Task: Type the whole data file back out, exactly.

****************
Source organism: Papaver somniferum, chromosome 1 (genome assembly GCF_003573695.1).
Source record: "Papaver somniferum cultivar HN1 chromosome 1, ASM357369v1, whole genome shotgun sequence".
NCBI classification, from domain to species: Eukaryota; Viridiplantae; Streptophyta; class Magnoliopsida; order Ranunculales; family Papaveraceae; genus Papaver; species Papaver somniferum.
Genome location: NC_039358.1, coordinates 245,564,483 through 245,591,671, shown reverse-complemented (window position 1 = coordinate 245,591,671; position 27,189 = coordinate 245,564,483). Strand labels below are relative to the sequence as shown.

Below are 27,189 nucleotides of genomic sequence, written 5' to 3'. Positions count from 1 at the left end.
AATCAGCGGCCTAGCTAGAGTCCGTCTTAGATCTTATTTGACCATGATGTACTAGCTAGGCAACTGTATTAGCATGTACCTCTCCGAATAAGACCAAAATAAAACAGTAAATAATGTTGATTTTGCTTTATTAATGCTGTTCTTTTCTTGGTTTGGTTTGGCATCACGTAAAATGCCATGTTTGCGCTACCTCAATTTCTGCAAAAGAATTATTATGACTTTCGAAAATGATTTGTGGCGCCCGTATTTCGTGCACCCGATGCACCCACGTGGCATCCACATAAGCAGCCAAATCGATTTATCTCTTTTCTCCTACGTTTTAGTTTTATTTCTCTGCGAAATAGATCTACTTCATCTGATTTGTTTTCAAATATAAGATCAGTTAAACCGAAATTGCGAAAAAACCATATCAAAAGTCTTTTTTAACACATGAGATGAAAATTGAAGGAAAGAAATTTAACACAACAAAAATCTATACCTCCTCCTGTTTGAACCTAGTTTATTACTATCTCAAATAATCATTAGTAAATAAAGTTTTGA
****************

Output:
Source organism: Papaver somniferum, chromosome 1 (genome assembly GCF_003573695.1).
Source record: "Papaver somniferum cultivar HN1 chromosome 1, ASM357369v1, whole genome shotgun sequence".
NCBI classification, from domain to species: Eukaryota; Viridiplantae; Streptophyta; class Magnoliopsida; order Ranunculales; family Papaveraceae; genus Papaver; species Papaver somniferum.
Genome location: NC_039358.1, coordinates 245,564,483 through 245,591,671, shown reverse-complemented (window position 1 = coordinate 245,591,671; position 27,189 = coordinate 245,564,483). Strand labels below are relative to the sequence as shown.

Below are 27,189 nucleotides of genomic sequence, written 5' to 3'. Positions count from 1 at the left end.
AATCAGCGGCCTAGCTAGAGTCCGTCTTAGATCTTATTTGACCATGATGTACTAGCTAGGCAACTGTATTAGCATGTACCTCTCCGAATAAGACCAAAATAAAACAGTAAATAATGTTGATTTTGCTTTATTAATGCTGTTCTTTTCTTGGTTTGGTTTGGCATCACGTAAAATGCCATGTTTGCGCTACCTCAATTTCTGCAAAAGAATTATTATGACTTTCGAAAATGATTTGTGGCGCCCGTATTTCGTGCACCCGATGCACCCACGTGGCATCCACATAAGCAGCCAAATCGATTTATCTCTTTTCTCCTACGTTTTAGTTTTATTTCTCTGCGAAATAGATCTACTTCATCTGATTTGTTTTCAAATATAAGATCAGTTAAACCGAAATTGCGAAAAAACCATATCAAAAGTCTTTTTTAACACATGAGATGAAAATTGAAGGAAAGAAATTTAACACAACAAAAATCTATACCTCCTCCTGTTTGAACCTAGTTTATTACTATCTCAAATAATCATTAGTAAATAAAGTTTTGA